Without a doubt, Chuck Teixeira is one of the most un-geeky bike geeks I know. I’ve had the good fortune to know “Tex” since his pioneering days at Easton when he designed the famous ProGram aluminum tubing (first made famous with the game-changing Doug Bradbury built Manitou mountain bike) that literally re-wrote the book for high-end aluminum frames. He also played a major engineering role in the Answer Products branded Taperlite and Hyperlite mountain bike handlebars that too provided a new era of handlebar compliance and performance.
In his later years Chuck moved to Specialized where he put his industry recognized smarts to good use by helping develop the Smart Weld technology that was first used with the new age Allez frames.
But this isn’t meant to just delight two-wheeled history buffs. Chuck, my friend, our friend, the industry’s friend, the sport’s friend needs our help.
Just two days ago, Chuck and his wife Debbie lost everything to a raging wild fire that roared through the Santa Cruz Mountains and this is a plea for anyone and everyone who not only appreciates old bikes, but good people too of which Chuck and his wife Debbie certainly are, to donate to the Go Fund Me effort.
And although as one industry co-hort reminded me today, there is no way that any amount of money can replace the hand-built workshop or the collection of old race bikes and vintage products & paraphernalia that was all lost, but every little bit will help…every little bit for a guy who has done so much to provide so much to the sport and the enjoyment of it by hundreds of thousands of cyclists.
Here’s an interview I did with Chuck on the launch of that Specialized Epic back in 2014…
WHAT THE ALUMINUM GUY SEZ…..
Along with longtime Specialized tech guru Chris D’Luisio, Chuck “Bonneville” Teixiera was a key player in developing the new Smartweld technology used with the Allez. Prior to his stint at Specialized, Teixiera was renowned in the industry as the preeminent brain trust for all things aluminum thanks to the development role he played at Easton back in the 90’s. Chuck was the man who oversaw the development of such key aluminum products as ProGram and Taperwall tubing.
We caught up with Chuck as he was driving to the Leadville Classic in Colorado last month to find out his thoughts on the new Allez.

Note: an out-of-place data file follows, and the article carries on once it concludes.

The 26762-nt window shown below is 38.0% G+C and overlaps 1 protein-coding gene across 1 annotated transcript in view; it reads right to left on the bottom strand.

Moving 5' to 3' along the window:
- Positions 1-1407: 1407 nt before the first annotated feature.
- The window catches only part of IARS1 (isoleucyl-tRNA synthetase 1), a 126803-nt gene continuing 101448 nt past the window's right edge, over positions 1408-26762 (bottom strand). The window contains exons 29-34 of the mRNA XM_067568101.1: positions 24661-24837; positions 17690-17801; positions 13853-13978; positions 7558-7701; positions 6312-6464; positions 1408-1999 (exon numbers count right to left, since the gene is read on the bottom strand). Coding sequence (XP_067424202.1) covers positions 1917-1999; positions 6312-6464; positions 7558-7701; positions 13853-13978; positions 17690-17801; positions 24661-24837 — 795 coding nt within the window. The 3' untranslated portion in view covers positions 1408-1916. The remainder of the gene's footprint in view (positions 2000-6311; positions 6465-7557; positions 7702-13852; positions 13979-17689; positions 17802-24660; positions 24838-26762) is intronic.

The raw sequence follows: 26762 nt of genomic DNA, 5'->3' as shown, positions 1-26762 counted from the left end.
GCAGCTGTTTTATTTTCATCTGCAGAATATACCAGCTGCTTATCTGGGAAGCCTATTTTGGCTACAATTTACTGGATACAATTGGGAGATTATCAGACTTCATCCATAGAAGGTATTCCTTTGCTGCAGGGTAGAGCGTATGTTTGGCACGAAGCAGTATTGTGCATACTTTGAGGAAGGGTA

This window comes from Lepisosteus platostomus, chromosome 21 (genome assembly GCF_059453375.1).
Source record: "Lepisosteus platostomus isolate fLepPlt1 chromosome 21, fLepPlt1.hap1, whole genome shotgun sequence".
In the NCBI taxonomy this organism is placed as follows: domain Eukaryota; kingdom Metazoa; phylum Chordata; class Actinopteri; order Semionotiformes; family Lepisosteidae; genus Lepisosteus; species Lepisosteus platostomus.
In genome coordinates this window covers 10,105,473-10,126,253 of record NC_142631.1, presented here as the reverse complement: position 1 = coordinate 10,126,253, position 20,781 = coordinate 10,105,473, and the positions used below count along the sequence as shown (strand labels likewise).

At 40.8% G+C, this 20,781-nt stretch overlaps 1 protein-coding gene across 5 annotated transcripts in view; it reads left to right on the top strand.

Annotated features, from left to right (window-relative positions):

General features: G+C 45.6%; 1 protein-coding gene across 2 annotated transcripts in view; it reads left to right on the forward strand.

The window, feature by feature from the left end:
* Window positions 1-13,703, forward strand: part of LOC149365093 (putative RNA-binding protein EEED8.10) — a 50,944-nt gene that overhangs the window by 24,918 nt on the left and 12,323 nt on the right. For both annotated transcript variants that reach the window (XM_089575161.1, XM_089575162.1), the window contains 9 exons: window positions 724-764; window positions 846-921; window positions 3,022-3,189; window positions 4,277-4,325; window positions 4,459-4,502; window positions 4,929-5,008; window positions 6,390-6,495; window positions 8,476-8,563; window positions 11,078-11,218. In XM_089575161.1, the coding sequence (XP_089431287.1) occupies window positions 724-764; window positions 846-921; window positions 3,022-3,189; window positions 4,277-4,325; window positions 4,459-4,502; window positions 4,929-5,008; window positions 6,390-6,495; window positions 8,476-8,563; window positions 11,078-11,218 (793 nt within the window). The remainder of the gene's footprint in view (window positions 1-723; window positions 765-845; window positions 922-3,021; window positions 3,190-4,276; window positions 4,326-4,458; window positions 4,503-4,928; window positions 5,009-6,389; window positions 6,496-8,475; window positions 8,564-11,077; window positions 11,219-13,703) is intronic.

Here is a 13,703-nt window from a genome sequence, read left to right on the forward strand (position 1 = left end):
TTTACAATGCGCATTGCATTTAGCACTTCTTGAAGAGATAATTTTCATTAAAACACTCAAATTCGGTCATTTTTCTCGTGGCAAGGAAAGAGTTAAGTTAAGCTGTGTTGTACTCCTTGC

RBA: Is there a difference between the Smart Weld frame used for the S-Works bikes and the others?
Tex: Yes, thanks to paying more attention to some of the frame bits (drop-outs, cable guides) with more machining, different tube profiles used for the downtube and top tube and a two color anodized frame finish, we were able to shed about 60 grams. The Smart Weld technology (used at the downtube/top tube junction) is used on all the Allez frames.
RBA: What distinction would you draw between contemporary aluminum frames and those of the past?
Tex: I think back in the 90’s the bike industry just had a mis-understanding about compliance. Frame builders were most concerned with stiffness and durability and the easiest way to get that out of a frame was through more material. Aluminum doesn’t like to bend at the joints and so the builders over-compensated in building the frames. What Smart Weld is is basically a better way to attach the tubes which then allow for more flex in the frame without compromising lateral flex. These bikes have really aggressive butting on the seat tube which provides added vertical elasticity at the bottom bracket which really helps add compliance.
Back when I was designing tubes at Easton I would overcompensate the tubes wall thickness at the the weld zone, but then really exaggerate the thin walls at the non-stressed areas. Over time, it has taken the industry a while to first achieve a higher level of understanding of what we needed, and then to get a higher level of understanding of how to get there.